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​Riana Pfefferkorn: How are the boundaries of digital privacy shifting?

The growing power and prevalence of smart devices are reshaping the definition of personal privacy in the digital age.​

Illustration of people looking at their cellphones

Pressure is mounting for tech companies to install “back doors” in software to give law enforcement access to secured devices. | iStock/smartboy10

Riana Pfefferkorn is a digital security expert and Cryptography Fellow at the Stanford Center for Internet and Society. She says that we are living in the “Golden Age of Surveillance,” in which the growing ubiquity of data-rich smart devices has produced a fundamental tension between the rights of users to protect their personal data and the needs of law enforcement to investigate or prevent serious crimes.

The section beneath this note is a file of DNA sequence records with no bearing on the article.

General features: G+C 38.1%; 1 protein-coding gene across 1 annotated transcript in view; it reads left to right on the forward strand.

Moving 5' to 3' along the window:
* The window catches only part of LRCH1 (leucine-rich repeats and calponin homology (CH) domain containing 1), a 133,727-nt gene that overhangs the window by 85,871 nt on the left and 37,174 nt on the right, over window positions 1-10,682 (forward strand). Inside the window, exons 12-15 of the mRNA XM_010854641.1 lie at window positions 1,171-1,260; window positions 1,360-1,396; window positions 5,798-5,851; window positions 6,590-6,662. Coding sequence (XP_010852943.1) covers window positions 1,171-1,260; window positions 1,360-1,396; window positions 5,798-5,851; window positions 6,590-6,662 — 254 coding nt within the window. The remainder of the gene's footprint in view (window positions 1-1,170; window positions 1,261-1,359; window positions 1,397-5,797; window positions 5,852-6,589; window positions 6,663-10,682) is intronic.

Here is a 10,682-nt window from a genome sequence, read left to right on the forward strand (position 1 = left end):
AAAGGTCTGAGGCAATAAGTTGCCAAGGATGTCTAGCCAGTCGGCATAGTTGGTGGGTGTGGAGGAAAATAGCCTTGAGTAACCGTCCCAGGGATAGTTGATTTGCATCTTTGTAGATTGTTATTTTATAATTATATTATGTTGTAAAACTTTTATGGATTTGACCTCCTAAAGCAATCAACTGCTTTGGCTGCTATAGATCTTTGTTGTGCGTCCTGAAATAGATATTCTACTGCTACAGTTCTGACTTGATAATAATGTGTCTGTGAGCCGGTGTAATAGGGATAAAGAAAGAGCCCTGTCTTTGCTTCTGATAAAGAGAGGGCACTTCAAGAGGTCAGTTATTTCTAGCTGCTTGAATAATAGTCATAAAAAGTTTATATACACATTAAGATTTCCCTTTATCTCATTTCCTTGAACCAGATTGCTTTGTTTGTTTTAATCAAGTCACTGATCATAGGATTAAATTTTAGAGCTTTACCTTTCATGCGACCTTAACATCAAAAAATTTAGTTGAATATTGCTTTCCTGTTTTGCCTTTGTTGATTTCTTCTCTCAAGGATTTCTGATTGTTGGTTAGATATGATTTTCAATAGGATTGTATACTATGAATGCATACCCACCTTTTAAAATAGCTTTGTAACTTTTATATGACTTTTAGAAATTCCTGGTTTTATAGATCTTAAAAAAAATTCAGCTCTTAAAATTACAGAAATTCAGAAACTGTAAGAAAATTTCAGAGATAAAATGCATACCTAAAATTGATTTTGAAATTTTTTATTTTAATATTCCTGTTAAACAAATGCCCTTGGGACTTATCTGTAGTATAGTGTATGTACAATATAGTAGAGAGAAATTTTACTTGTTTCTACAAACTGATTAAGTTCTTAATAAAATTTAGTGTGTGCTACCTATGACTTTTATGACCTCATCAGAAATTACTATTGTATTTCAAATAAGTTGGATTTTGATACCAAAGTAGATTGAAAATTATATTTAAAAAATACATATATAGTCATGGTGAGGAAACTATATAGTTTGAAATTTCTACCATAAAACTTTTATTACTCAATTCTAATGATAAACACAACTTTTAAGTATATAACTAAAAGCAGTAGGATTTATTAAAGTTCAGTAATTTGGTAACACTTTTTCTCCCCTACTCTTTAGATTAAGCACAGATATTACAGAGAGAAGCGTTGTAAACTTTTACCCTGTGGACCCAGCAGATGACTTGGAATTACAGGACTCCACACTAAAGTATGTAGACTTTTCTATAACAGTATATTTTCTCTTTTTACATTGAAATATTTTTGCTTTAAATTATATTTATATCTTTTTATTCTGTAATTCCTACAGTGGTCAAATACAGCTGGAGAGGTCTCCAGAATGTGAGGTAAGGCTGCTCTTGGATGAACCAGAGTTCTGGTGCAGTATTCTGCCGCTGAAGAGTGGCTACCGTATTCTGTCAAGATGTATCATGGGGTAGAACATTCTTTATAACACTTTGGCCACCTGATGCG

She says draft legislation in Australia could have major privacy and security implications across the globe, including in the United States. If passed, the bill would require tech companies that do business in Australia to design their devices (such as smartphones) and communications services (such as encrypted messaging apps) to include digital backdoors allowing law enforcement to access data. The bill is raising concerns among privacy and computer security experts who argue that, in the wrong hands, such backdoors could lead to troubling breeches of personal privacy and data security.

Join host Russ Altman and guest privacy expert Riana Pfefferkorn for a glimpse into the future of digital privacy.

You can listen to the Future of Everything on iTunes, Google Podcasts, SoundCloud, Spotify, Stitcher or via Stanford Engineering Magazine.